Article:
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Can you Legally Import a Toucan? No, you Probably Cannot

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This is a guest post by Elizabeth Boomer, an international law consultant in the Global Legal Research Directorate. Elizabeth has previously written for In Custodia Legis on numerous topics, including Technology & the Law of Corporate Responsibility – The Impact of Blockchain30th Anniversary of the United Nations Convention on the Rights of the ChildUnited Nations Day – A Time to Reflect on the Potential Role of the International Court of JusticeFacebook’s New “Supreme Court” – The Oversight Board and International Human Rights Law, and Reflecting on 10 Years of the United Nations Guiding Principles on Business and Human Rights

Recently, two individuals were charged by U.S. federal prosecutors with several years in prison for their roles in the illegal smuggling of protected reptiles and birds from Mexico to the United States. As reported by the Washington Post, they were apprehended where nearly a third of all wildlife seizures in the United States between 2007 and 2017 were made: El Paso, Texas, right across the border from the Mexican city of Ciudad Juárez. They had, among other attempts to try to evade authorities, taped the beaks of six adult toucans shut, as toucans are notorious for their loud squawk.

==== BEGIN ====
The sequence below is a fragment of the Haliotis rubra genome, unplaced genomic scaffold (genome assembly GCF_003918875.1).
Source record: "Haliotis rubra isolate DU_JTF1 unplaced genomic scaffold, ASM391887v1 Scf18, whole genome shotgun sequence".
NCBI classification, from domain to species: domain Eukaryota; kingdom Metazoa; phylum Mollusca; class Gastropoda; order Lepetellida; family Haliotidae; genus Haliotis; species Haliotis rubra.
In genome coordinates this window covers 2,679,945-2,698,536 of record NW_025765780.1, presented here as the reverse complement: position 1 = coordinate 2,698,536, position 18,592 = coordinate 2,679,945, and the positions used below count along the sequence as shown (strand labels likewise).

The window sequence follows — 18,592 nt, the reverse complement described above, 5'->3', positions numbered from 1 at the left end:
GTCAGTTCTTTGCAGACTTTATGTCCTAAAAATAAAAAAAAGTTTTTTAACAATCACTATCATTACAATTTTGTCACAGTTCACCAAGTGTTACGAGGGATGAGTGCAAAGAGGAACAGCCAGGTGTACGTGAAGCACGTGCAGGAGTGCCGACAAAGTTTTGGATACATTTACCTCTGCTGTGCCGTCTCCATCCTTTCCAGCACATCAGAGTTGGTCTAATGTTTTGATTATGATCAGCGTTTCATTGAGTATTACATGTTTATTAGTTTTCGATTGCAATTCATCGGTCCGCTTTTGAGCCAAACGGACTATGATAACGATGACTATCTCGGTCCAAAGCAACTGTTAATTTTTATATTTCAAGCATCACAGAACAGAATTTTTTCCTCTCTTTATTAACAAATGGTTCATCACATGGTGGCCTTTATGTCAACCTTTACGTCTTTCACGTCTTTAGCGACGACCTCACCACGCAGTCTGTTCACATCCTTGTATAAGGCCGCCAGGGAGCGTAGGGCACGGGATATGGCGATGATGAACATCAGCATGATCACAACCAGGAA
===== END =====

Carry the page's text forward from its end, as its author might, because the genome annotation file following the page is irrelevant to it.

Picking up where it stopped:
Toucan. Photo by Flickruser Mathias Appel. Jan. 24, 2016. Used under creative commons license

Generally, cooperation between Mexican law enforcement agents and the United States federal agents in seizing illegally smuggled protected species is enabled by the Convention on International Trade in Endangered Species of Wild Fauna and Flora (CITES). CITES has 183 contracting parties and provides varying degrees of protection to more than 37,000 species of animals and plants, as listed in its three appendices:

  • Appendix I lists the most endangered species among CITES-listed animals and plants, per article II, paragraph 1 of the Convention. CITES prohibits international trade in species threatened with extinction for commercial purposes. International trade in these specimens may be exceptionally authorized, however, through the provision of both an import and export permit, generally for scientific research.